Digging in on day 1

The Polish government, other organizations, and other countries have provided incredible amounts of free transportation options, but often those are along main routes to major cities or to another country that has offered to take a certain number of people to house in a communal place. It’s a bit harder for one family to get to one specific location--to a relative or friend in Poland. There is a growing need for “last mile” transportation options for people who have been offered a place to stay but don’t have the means to get there. Many women and children don’t arrive with a car. They are frequently dropped off at the border by a male relative that needs to stay in Ukraine (and needs the vehicle most).

Our first day on the ground we drove 19-year-old Dasha (who fled from Kharkiv) to a contact in a rural town. Her parents couldn’t leave Kharkiv (her mom is sick and her dad wouldn’t be allowed) but they were able to send her to Poland where she will likely be able to secure a visa to England where her aunt lives.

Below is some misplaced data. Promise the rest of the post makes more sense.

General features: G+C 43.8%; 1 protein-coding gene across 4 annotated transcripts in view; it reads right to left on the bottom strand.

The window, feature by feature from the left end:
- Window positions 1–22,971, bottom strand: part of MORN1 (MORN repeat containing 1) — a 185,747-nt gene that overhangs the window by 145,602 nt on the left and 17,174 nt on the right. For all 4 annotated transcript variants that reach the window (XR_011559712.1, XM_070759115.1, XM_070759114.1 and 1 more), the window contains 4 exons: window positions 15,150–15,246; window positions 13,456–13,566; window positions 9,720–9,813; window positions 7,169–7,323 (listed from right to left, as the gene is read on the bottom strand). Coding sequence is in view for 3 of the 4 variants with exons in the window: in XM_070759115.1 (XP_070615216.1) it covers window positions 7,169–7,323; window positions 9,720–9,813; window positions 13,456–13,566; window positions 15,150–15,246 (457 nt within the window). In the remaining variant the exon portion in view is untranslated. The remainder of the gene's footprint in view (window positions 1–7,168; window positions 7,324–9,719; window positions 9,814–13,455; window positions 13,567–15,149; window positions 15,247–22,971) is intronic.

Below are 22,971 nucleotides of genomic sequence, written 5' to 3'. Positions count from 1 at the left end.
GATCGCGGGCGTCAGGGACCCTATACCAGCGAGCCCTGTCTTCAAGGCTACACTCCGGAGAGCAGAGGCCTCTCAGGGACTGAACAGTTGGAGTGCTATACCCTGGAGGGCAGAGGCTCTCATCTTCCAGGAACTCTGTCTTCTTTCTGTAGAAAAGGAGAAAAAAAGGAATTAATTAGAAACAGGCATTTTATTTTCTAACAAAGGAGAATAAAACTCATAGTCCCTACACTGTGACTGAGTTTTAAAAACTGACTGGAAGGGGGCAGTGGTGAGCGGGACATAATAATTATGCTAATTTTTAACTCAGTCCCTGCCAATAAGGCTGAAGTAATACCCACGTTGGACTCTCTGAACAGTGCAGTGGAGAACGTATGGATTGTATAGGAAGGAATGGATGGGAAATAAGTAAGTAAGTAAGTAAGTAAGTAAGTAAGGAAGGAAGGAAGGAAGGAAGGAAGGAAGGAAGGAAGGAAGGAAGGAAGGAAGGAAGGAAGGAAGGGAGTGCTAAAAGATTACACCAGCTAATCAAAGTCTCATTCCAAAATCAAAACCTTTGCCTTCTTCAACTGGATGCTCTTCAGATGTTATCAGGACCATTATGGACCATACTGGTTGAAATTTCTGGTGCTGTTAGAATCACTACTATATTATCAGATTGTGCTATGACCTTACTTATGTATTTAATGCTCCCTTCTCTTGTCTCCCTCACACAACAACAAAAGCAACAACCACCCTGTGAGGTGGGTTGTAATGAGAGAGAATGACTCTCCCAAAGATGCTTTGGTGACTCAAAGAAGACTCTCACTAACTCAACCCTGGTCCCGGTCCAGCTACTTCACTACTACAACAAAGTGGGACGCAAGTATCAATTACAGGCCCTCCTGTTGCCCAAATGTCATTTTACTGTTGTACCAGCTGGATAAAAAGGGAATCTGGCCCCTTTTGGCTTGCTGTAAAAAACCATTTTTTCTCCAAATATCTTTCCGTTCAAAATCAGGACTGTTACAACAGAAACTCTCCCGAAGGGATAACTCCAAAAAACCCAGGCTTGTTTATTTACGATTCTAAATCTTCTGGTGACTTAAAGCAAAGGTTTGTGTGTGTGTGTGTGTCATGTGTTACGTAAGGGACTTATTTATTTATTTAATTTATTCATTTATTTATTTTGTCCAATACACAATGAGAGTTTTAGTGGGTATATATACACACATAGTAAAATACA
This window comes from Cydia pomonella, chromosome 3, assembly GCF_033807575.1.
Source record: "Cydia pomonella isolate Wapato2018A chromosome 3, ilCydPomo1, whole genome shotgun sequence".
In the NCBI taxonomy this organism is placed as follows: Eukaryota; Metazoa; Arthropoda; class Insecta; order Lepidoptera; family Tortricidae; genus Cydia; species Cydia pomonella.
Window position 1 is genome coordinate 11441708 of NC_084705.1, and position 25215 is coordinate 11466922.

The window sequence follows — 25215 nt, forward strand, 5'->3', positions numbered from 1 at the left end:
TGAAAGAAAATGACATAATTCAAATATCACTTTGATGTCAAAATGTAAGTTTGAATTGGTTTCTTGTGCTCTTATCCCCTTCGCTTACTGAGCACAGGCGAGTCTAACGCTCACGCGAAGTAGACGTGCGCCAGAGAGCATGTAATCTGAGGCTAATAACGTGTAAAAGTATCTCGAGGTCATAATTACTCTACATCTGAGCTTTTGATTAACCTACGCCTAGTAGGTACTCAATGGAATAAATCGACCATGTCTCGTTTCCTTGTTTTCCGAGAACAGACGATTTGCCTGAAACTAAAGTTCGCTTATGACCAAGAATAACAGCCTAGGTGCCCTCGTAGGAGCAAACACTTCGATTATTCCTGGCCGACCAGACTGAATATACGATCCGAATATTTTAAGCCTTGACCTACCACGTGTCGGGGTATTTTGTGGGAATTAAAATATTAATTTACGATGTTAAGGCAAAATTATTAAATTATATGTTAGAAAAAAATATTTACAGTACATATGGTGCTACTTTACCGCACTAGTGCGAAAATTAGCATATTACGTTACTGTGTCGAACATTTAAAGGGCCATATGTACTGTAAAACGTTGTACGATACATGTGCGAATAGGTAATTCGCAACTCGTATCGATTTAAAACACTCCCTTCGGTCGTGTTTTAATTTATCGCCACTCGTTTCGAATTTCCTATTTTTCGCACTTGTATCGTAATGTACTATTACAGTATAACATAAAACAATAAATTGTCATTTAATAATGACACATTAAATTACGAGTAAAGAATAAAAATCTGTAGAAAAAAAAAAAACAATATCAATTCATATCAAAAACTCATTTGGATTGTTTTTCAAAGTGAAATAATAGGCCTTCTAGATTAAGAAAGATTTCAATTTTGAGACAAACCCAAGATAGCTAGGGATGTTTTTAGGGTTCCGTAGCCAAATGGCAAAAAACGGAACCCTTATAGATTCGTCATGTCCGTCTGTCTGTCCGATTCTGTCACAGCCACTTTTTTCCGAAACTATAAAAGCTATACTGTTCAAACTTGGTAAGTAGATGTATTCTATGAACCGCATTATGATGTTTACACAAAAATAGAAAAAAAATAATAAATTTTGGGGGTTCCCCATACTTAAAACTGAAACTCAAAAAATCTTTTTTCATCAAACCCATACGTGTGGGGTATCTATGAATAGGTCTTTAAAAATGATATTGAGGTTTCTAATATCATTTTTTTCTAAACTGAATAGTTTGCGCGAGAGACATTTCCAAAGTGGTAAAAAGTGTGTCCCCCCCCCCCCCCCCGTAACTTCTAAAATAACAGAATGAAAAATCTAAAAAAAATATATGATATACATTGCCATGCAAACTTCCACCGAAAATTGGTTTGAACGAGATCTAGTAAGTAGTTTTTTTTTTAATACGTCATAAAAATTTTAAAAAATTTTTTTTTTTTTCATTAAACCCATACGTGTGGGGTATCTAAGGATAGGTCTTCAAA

Our team did shuttle trips for volunteers at the center to pick up 2 carloads of radios and walkie talkies and dropped them at the border to be used in the Ukrainian resistance efforts.

We drove Anna to a work colleague that lives in Łódź where she will stay until it’s safe to return to Kyiv. Her husband had to stay in Kyiv. She finally decided to leave after a location 10 km from her home was shelled.